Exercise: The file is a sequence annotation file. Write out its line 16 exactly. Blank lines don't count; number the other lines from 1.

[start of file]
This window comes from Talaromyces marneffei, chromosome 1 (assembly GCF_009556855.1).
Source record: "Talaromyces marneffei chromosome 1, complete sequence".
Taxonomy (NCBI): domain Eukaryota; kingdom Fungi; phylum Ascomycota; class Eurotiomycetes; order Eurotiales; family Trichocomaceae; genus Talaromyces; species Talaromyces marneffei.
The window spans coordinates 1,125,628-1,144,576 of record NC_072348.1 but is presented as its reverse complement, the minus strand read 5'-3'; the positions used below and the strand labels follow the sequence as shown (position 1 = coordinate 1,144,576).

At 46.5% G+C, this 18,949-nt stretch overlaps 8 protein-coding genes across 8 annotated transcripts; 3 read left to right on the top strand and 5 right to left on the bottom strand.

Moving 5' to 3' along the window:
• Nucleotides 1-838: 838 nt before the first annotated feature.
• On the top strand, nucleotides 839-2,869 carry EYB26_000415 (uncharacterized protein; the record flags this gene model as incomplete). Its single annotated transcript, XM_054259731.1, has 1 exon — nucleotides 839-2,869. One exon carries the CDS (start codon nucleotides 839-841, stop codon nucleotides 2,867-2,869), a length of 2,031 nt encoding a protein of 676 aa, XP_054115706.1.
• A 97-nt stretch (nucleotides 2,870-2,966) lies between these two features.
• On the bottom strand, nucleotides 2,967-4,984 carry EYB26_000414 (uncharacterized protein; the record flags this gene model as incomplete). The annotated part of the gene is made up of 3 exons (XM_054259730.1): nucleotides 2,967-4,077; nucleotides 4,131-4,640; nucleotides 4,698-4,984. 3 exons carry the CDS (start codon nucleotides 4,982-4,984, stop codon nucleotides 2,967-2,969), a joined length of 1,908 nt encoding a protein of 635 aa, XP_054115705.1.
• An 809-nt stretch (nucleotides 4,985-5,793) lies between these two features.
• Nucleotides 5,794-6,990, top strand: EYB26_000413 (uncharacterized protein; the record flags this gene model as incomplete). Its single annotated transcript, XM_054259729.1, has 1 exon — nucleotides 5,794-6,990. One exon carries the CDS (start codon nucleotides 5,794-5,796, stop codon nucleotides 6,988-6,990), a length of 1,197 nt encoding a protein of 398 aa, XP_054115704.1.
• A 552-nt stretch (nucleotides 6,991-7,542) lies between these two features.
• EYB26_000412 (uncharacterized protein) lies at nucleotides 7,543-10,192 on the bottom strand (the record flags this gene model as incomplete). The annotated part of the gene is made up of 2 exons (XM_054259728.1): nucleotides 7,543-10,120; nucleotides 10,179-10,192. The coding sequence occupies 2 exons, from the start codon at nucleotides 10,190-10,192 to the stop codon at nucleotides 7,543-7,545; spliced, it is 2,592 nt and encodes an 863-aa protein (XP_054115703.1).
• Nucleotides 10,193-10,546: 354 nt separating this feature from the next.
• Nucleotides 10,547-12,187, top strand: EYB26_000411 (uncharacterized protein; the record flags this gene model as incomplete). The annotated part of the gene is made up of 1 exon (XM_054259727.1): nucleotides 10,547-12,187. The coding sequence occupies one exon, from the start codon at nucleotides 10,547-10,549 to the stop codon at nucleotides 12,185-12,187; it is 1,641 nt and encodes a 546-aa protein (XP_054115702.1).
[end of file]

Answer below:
• Nucleotides 10,547-12,187, top strand: EYB26_000411 (uncharacterized protein; the record flags this gene model as incomplete). The annotated part of the gene is made up of 1 exon (XM_054259727.1): nucleotides 10,547-12,187. The coding sequence occupies one exon, from the start codon at nucleotides 10,547-10,549 to the stop codon at nucleotides 12,185-12,187; it is 1,641 nt and encodes a 546-aa protein (XP_054115702.1).